It reached no. 11 on the Hot 100 chart. In Knight's version, she recited some of the lyrics from "Try To Remember" in spoken-word fashion before beginning to sing "The Way We Were". Harry Belafonte has recorded the song multiple times; the Greek singer Nana Mouskouri recorded it in three languages: German and Italian. Romanian singer Aura Urziceanu created a Romanian language version in duet with Aurelian Andreescu in 1975, titled "Septembrie". In 1973, actress Patricia Routledge performed it on her solo album Presenting Patricia Routledge Singing the Classics. Jack Albertson, as Ed Brown, sings " Try to Remember" in the October 10th, 1975 episode, " The Disappearance", of Chico and The Man. Browning Bryant sang it on the Kraft Music Hall in December 1969. Gloria Loring sang it on the Carol Burnett show episode one in 1967 "Try to Remember" was used in the soundtrack of the film The Man Who Fell to Earth. Sandy Duncan did the song in 1976 on The Muppet Show. "Try to Remember" was performed in the opening scenes of the ABC television mini-series Amerika, broadcast in 1987.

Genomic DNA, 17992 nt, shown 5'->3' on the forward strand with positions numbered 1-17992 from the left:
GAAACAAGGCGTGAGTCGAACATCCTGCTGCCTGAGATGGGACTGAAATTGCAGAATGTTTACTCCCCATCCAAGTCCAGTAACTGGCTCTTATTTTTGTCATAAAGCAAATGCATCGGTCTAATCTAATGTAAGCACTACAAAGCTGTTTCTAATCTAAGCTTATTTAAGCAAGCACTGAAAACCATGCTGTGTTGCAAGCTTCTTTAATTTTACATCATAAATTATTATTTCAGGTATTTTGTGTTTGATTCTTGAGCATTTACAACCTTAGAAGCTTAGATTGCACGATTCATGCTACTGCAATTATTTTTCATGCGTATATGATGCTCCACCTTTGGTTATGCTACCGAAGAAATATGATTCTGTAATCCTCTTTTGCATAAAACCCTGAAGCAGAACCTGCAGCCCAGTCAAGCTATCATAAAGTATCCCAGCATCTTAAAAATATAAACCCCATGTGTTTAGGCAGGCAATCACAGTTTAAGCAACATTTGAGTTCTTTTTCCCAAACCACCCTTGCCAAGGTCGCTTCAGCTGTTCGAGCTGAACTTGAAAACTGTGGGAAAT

The lyrics are to remind the audience of the happier times before the Soviet occupation of the United States. Jonathon Morris performed the song in the 1995 film version of The Fantasticks, a cover version was made by Leon Lai for the 1998 Hong Kong film City of Glass. In 1996, a parody of "Try to Remember" was used on The Rush Limbaugh Show as a recurring feature to mock Hillary Clinton's Congressional testimony in the Whitewater hearings, in which she said she was unable to remember key facts about the issues being investigated; when Jerry Orbach died, Law & Order, the TV show he had starred in for many years, ran a brief video tribute to him at the end of an episode. An instrumental version of "Try to Remember" played over the clips. Robert Vincent Smith performed the song live during the broadcast of the 1990 Macy's Thanksgiving Day Parade, with the Quik Bunny balloon featured prominently in the background. "Try to Remember" is used in Captain America: Civil War when Tony Stark's mother plays it on the piano in his flashback.